Gov Affairs 2019 Priorities Preview GOVT-160148057-2019-01-Gov Affairs 2019 Priorities - Page 14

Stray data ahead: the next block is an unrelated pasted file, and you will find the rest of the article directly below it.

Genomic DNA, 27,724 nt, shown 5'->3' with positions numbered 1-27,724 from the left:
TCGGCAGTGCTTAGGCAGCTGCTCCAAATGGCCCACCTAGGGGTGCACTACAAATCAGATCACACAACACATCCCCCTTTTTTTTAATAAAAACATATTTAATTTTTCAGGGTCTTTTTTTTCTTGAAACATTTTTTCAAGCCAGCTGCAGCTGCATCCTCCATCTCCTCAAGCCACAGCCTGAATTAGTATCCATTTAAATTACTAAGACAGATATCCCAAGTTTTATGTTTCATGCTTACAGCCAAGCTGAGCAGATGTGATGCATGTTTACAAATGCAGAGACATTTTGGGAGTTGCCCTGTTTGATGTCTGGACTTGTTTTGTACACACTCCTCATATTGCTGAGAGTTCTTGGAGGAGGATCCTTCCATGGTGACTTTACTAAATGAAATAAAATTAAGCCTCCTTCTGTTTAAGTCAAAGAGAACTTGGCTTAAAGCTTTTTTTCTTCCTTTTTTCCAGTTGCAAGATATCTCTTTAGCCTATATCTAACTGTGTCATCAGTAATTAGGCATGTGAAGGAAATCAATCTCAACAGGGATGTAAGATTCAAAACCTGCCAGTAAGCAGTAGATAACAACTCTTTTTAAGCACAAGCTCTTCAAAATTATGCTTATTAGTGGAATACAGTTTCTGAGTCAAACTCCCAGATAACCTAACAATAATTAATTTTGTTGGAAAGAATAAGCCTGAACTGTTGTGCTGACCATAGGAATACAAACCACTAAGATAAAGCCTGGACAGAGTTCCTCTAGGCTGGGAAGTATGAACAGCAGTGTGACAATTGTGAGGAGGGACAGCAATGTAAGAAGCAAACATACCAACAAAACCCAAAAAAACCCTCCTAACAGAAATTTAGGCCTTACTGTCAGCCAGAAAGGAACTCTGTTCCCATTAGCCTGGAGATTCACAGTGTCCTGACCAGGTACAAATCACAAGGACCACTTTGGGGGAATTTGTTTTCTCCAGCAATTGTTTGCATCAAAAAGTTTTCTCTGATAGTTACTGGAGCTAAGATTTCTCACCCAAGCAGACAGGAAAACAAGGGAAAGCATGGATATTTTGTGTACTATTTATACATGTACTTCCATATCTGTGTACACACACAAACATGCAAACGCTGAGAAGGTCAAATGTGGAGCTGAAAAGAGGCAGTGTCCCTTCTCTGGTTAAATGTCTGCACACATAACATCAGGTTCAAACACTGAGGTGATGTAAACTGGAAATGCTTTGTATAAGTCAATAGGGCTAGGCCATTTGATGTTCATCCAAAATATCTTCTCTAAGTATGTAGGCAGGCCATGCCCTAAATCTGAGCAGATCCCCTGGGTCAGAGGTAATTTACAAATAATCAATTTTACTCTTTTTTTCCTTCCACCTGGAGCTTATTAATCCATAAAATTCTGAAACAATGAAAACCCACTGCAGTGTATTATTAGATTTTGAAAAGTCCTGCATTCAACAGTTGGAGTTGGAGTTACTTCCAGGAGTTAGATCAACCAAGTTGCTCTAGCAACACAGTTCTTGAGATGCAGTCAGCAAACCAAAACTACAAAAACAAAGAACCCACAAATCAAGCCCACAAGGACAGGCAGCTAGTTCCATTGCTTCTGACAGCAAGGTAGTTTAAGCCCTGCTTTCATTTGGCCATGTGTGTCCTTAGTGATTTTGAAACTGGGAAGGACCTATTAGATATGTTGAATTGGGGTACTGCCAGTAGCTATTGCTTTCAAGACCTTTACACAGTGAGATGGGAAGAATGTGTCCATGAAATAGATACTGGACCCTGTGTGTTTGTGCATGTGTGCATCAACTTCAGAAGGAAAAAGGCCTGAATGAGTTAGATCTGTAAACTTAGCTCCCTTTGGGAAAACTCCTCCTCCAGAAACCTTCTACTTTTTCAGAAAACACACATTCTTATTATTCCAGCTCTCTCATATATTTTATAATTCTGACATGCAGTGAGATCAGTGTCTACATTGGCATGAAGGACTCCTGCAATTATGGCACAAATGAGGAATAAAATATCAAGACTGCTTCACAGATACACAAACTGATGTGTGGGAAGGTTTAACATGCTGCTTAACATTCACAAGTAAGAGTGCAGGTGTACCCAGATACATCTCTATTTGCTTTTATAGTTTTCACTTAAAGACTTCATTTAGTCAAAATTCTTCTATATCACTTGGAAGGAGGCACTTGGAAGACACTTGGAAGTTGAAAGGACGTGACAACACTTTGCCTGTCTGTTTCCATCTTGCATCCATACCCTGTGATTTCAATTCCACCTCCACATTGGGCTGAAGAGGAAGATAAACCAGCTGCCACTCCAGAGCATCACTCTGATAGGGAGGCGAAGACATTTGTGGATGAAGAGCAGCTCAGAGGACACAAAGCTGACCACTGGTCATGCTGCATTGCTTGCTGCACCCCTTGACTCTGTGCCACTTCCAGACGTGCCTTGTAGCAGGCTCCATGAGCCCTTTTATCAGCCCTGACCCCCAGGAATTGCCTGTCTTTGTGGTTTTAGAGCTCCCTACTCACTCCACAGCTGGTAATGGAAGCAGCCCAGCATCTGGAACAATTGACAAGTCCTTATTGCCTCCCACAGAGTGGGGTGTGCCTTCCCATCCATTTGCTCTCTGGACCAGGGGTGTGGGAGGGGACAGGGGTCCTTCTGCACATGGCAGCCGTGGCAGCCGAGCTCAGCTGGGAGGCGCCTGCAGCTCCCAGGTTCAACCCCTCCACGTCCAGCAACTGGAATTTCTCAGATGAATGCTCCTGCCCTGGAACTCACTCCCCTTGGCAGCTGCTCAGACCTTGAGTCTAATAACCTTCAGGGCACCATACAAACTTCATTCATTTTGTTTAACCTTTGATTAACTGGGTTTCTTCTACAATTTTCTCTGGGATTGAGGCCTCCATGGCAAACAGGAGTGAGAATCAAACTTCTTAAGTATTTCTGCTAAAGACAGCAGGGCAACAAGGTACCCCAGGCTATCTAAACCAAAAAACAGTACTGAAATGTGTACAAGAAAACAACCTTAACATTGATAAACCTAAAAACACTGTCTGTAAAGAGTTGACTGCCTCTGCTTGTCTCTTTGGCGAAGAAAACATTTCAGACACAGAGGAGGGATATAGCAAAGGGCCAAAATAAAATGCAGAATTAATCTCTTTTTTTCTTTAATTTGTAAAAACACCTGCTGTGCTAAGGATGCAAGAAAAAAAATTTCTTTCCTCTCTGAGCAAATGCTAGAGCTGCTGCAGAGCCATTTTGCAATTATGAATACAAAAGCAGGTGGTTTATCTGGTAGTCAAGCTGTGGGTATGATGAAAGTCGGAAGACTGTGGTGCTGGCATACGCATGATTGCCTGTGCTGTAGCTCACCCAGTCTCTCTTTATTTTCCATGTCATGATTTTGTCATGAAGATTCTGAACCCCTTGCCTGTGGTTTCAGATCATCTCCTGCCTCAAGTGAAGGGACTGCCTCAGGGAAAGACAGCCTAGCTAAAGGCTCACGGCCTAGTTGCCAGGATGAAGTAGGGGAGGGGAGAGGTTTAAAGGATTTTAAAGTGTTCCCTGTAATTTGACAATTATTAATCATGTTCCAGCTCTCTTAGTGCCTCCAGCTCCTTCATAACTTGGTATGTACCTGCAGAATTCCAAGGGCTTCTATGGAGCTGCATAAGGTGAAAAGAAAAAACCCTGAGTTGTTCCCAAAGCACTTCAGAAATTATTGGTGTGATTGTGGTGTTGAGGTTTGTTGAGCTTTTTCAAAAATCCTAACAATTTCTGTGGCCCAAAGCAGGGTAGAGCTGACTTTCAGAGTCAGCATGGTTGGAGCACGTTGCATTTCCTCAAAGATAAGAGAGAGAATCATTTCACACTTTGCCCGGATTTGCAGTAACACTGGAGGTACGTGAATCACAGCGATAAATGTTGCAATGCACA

2019 POLICY AND ADVOCACY PRIORITIES Additional 2019 Policy Initiatives While the topics listed above constitute our top child health priorities, in the year ahead we plan to actively work on many additional policies that have the potential to lift children up. Here’s a preview of some of the other hot topics we anticipate at the State Capitol in 2019: Keeping Young Athletes Safe From Harm Youth sports teach kids leadership, teamwork, self-confidence and athleticism. While sports offer a healthy outlet for kids’ energy, they can also pose certain risks, including the risk of harmful head injuries. We worked tirelessly in 2011 on legislation for school coaches, parents and players to better understand the risks, signs and symptoms of concussions, and ensure that a designated healthcare provider can sign off on a young athlete’s return to play. We anticipate legislation this session that would add physical therapists as a provider type designated to independently authorize return to play. While physical therapists are a critical part of the care team for athletes who suffer a concussion, and the signs and symptoms of head injuries can be complex, clearing a young person to return to the field is a serious decision. We have real concerns that loosening the standards in current law may not fully protect young Colorado athletes. Early Childhood: A Strong Start for Little Ones Colorado’s Early Intervention program provides supports and services to children with developmental delays or disabilities and their families from birth until the child’s third birthday. The idea is that children who may need extra support should have access to services early on so they get a strong and healthy start in life. In 2019, Children’s Colorado will work with early childhood partners to consider potential changes to the Early Intervention system in Colorado. Specifically, advocates are interested in expanding access to early intervention for children who may have more risk factors for needing services, such as children who have had prenatal substance exposure or whose mothers have pregnancy-related depression. Fostering Healthy Families Policy interventions that address the needs of women and families usually lead to healthier children. This year, Children’s Colorado is partnering with other maternal health advocates to advance a pilot proposal that would fund access to integrated behavioral health services for prenatal and postpartum women in obstetric clinics, and fund women’s healthcare services in substance use disorder clinics and medication-assisted treatment facilities. These access points are critical to ensure women and babies get the right care, in the right place, at the right time. We will also support the current governor’s budget request to add $1.25 million to the state’s family planning program, in order to serve more women and help prevent unintended pregnancies across the state. From 2009 through 2016, the state birth rate fell 54 percent for women ages 15 to 19. Colorado can and should continue to be a leader in reducing teenage pregnancies by ensuring robust funding for family planning services. 14 CHILDREN’S HOSPITAL COLORADO Improving Healthcare Transparency Children’s Colorado has supported recent state and federal efforts to make healthcare pricing more transparent, but more work can be done to ensure consumers and businesses have access to timely and meaningful information as they make healthcare choices. Given the complexity of the healthcare system, it is incumbent upon not just the healthcare industry but also business groups and consumer advocates to work together on policies that integrate useful pricing and quality information. Such policies have the potential to lead to higher consumer engagement, better care and lower costs, but the risk of simply adding more bureaucracy or creating unintended consequences is also real. We will aim to steer a thoughtful course forward in 2019, in partnership with lawmakers and consumer advocates, by supporting proposals like posting far more pricing information online, paired with quality rankings, and dramatically simplifying healthcare billing. Supporting Nutrition Programs in Washington, D.C. The Farm Bill is a broad piece of federal legislation that authorizes many programs, one of which is the Supplemental Nutrition Assistance Program (SNAP, or food stamps). One in six Colorado kids don’t always know where their next meal will come from, making SNAP the nation’s largest defense against hunger and critical in supporting the nutrition and growth of children across America. We spent several months in 2018 urging our federal lawmakers to pass a Farm Bill that promotes kids’ health. In late December 2018, the President signed into law a bill that protects children and families by protecting SNAP. This year, we will stay vigilant to make sure the wins achieved in the 2018 Farm Bill are not undone through regulatory or administrative actions. To sign up to be a member of the Child Health Champions network or learn more about Children’s Colorado’s policy and advocacy efforts: 15